Like Newsweek, the Center for Immigration Studies is going all-digital. That, combined with a recent move, has prompted me to clean out 25 years of news clips and such in our library, and I stumbled across some interesting things. As background, the 1986 Immigration Reform and Control Act had at its core a grand bargain that provided amnesty for the illegals already here in exchange for “employer sanctions,” i.e., a ban on hiring future illegal aliens.
It seemed like worth trying at the time, and it served as the model for the Kennedy/McCain/Bush amnesty proposals of 2006 and 2007. We all know now that the 1986 legislation failed because the open-borders folks got their amnesty up front, and their promises to support enforcement of the law in the future were abandoned. That experience is a big part of the reason the Bush/Kennedy amnesty proposals failed.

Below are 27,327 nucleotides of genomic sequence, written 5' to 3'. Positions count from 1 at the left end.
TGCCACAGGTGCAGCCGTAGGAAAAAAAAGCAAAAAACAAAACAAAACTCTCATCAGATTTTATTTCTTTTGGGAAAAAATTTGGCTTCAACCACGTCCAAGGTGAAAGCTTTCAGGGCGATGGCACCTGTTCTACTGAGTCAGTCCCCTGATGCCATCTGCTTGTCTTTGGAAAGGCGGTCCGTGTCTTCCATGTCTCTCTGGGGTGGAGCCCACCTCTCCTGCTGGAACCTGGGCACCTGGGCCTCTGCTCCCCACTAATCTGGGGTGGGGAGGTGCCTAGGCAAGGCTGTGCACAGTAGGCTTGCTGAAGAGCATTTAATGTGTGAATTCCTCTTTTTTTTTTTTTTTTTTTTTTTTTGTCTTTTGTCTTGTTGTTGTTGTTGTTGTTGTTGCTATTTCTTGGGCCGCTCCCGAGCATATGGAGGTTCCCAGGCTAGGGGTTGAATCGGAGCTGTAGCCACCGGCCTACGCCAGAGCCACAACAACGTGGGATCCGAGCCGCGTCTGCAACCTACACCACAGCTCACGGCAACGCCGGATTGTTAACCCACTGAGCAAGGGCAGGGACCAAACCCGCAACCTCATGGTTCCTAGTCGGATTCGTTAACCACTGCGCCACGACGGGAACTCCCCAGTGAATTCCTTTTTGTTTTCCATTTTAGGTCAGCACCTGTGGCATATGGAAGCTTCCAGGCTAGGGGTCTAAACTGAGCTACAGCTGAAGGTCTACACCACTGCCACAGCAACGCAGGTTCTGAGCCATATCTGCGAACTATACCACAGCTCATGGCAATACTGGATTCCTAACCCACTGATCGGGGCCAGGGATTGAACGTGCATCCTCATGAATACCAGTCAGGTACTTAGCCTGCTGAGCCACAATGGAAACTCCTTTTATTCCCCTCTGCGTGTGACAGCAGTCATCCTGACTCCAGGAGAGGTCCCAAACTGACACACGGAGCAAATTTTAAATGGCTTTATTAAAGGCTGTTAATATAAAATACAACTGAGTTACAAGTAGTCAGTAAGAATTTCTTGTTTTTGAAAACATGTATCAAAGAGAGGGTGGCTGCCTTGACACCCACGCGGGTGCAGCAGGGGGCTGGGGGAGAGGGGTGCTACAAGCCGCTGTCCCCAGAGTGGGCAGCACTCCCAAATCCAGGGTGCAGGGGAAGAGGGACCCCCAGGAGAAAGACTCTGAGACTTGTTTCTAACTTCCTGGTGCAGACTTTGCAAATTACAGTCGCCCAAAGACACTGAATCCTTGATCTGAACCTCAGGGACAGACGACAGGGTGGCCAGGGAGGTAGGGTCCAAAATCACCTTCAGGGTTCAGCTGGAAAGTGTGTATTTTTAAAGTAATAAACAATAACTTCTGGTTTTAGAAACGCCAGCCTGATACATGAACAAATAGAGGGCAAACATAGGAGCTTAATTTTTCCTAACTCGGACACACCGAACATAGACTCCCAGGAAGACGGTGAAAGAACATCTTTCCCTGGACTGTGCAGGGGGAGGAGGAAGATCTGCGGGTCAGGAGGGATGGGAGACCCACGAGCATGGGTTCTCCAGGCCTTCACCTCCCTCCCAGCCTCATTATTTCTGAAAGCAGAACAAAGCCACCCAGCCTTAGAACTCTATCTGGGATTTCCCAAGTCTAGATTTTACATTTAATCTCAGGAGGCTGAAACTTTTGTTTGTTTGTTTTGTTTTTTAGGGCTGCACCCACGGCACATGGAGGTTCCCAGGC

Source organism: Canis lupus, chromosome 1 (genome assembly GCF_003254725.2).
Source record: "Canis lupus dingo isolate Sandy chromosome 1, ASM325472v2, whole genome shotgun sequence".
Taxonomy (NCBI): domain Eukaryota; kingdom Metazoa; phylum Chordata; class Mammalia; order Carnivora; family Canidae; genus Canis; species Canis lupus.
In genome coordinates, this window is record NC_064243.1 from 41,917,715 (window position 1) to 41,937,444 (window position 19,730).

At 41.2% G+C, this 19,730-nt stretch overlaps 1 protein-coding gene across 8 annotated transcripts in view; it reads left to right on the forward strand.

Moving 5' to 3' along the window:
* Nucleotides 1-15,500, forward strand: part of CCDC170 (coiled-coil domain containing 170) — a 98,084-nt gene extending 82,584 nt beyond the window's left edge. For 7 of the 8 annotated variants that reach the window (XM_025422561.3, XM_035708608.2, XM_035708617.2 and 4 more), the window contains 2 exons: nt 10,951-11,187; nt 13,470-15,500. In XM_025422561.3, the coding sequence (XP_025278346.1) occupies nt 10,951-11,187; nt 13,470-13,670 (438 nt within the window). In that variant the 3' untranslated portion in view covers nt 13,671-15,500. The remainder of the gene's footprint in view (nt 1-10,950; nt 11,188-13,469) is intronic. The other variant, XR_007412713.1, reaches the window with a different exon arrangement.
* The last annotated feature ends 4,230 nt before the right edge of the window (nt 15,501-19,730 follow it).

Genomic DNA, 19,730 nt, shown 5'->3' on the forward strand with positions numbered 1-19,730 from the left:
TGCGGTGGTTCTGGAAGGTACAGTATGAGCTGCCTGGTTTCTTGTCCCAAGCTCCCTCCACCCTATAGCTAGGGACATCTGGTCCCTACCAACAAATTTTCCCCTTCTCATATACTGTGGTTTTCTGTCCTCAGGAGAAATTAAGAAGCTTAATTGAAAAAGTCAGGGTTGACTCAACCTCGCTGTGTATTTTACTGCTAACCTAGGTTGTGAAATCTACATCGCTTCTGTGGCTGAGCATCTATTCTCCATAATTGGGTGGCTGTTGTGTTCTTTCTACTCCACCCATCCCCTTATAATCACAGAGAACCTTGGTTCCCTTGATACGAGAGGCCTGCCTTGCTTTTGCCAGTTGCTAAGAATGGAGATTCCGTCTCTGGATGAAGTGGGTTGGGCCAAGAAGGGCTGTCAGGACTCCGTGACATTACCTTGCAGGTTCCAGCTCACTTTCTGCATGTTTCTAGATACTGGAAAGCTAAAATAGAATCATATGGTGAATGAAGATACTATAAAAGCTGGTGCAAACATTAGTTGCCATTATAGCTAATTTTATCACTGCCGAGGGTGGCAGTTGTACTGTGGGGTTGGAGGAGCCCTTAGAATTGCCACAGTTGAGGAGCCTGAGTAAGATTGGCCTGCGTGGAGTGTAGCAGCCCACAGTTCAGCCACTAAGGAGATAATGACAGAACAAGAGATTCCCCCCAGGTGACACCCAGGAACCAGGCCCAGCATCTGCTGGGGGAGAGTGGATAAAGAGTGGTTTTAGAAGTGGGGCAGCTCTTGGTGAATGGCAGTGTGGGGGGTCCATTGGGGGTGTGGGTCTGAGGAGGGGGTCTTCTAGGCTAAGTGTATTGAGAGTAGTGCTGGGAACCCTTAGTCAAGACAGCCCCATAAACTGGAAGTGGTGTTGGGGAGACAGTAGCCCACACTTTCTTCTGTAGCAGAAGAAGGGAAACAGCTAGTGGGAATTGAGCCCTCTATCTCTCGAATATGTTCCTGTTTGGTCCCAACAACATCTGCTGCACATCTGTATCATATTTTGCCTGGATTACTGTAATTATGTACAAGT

But what I hadn’t remembered was how soon after Reagan signed the bill in 1986 that the anti-enforcement people started trying to welsh on the deal. In my library-purging, I came across a report from MALDEF and the ACLU entitled “The Human Cost of Employer Sanctions”, which concluded that “we believe it is time to reconsider employer sanctions” — published in 1989! Likewise, a 1990 report from the National Council of La Raza, entitled “Unfinished Business: The Immigration Reform & Control Act of 1986,” says “Congress should repeal employer sanctions.” In other words, once their amnesty program was well underway, they immediately wanted to go back on the very agreement that caused immigration hawks to reluctantly accept the amnesty in the first place.
The point for a hypothetical Romney administration is this: No commitment from the anti-borders people to support future enforcement in exchange for present amnesty can be trusted. Just as with any proposed tax-hikes-for-spending-cuts deals, where spending cuts have to come first or they’ll never happen, enforcement has to come first in any immigration discussion, or it will never happen.